Surgery done by robots – once the stuff of science fiction – is now a reality, right here on the Sunshine Coast.
The multi-million-dollar orthopaedic Mako robot, which arrived at the Buderim Private Hospital in July this year, is now a valued member of the highly skilled orthopaedic surgical teams performing joint replacement operations on the Coast.
Dr Shane Blackmore, of Sunshine Coast Orthopaedic Group, and Dr Hamish Gray, of Sunshine Coast Joint Surgery, are two of the surgeons who have already performed joint replacement surgery using the Mako technology at Buderim.
The robotic technology allows surgeons to perform less-invasive procedures with more accuracy and can result in less pain and a faster recovery time for the patient.
The Mako is one of the latest in an increasing line of state-of-the-art robotic and artificial intelligence (AI) advances which have seen robots, avatars and other previously unimaginable technologies become an integral part of medical care and treatment in the region.
Another robotic marvel, the Da Vinci Xi surgical robotic system for selected gynaecology surgical patients, came to Buderim Private Hospital in June this year.
This robot is being used by surgeons such as obstetrician and gynaecologist Dr Benjamin Stokes for selected gynaecology surgical patients, including those requiring surgery for hysterectomies, endometriosis and uterine fibroids.
Dr Stokes said he was very proud to bring the technical marvels of robotic gynaecological surgery to women on the Sunshine Coast.
“This new technology gives surgeons better access, better vision and hopefully better outcomes for our patients,” he says.
The Da Vinci Xi surgical robotic system has been in use at Buderim since 2017 for prostate cancer patients, and since 2018 for selected general surgical patients, including those requiring hernia and bowel surgery.
Surgeons undergo specialist training for robotic surgery, which is an extension to laparoscopic (keyhole) surgery. The training includes simulation, attending training sessions interstate, and working alongside other surgeons experienced in robotic surgery. But robotics is only one form of technology now integrated into the operating theatre.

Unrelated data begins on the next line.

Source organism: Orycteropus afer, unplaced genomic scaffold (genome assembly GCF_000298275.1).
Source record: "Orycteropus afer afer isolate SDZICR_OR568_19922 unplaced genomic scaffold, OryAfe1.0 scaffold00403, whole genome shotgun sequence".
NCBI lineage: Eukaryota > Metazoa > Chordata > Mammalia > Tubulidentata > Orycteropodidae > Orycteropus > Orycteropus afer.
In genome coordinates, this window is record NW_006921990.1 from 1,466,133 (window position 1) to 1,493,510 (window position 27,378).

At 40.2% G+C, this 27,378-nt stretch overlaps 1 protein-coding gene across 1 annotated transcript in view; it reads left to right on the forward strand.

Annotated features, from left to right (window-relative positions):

Hip and knee replacement surgeon and Sunshine Coast Orthopaedic Group founder Adjunct Professor Daevyd Rodda is a leading proponent of and expert in the Medacta MyKnee technology: a cutting-edge knee replacement system.
He explains that the system uses patient match technology to design a knee replacement that is based on a patient’s individual needs.
“We take some advanced imaging of the knee, whether it be a CT scan or an MRI scan, and that gives us very accurate 3D information about the knee,” A/Prof Rodda says.
“We then send that data electronically to a team of engineers in Switzerland, where the implants are made, and they will design the ideal size, shape and position of the knee replacement for that patient’s unique anatomy.
“Then, based on that plan, they will use a 3D printer to print customised instruments, which allow us to execute the plan extremely accurately. So, the information that the robot [such as the Mako] gets intra-operatively, we have done all that planning pre-operatively.
“All of these [technologies] have got the aim of improving outcomes of knee replacement in terms of implant placement and in terms of long-term results.”
It’s not only in the operating theatre, however, that advanced technology has established a presence.
Sunshine Coast University Hospital (SCUH) is home to another cutting-edge piece of technology: the VECTRA, which uses advanced 3D imaging to detect changes in skin lesions that can lead to melanoma and other skin cancers.
A second VECTRA, which arrived only two months ago, operates at SunLife Skin Cancer Care Centre private clinic at Buderim – the only one available privately in Southeast Queensland.
Primary care skin cancer doctor at Sunlife Dr Simon Hardy explains that the three-metre tall VECTRA works by using 92 ultra-high-definition cameras, which take photos of the entire body. It then takes seven minutes for a 3D avatar of the patient to be generated, from which a doctor can view the upper layer of skin, noticing any change in skin lesions.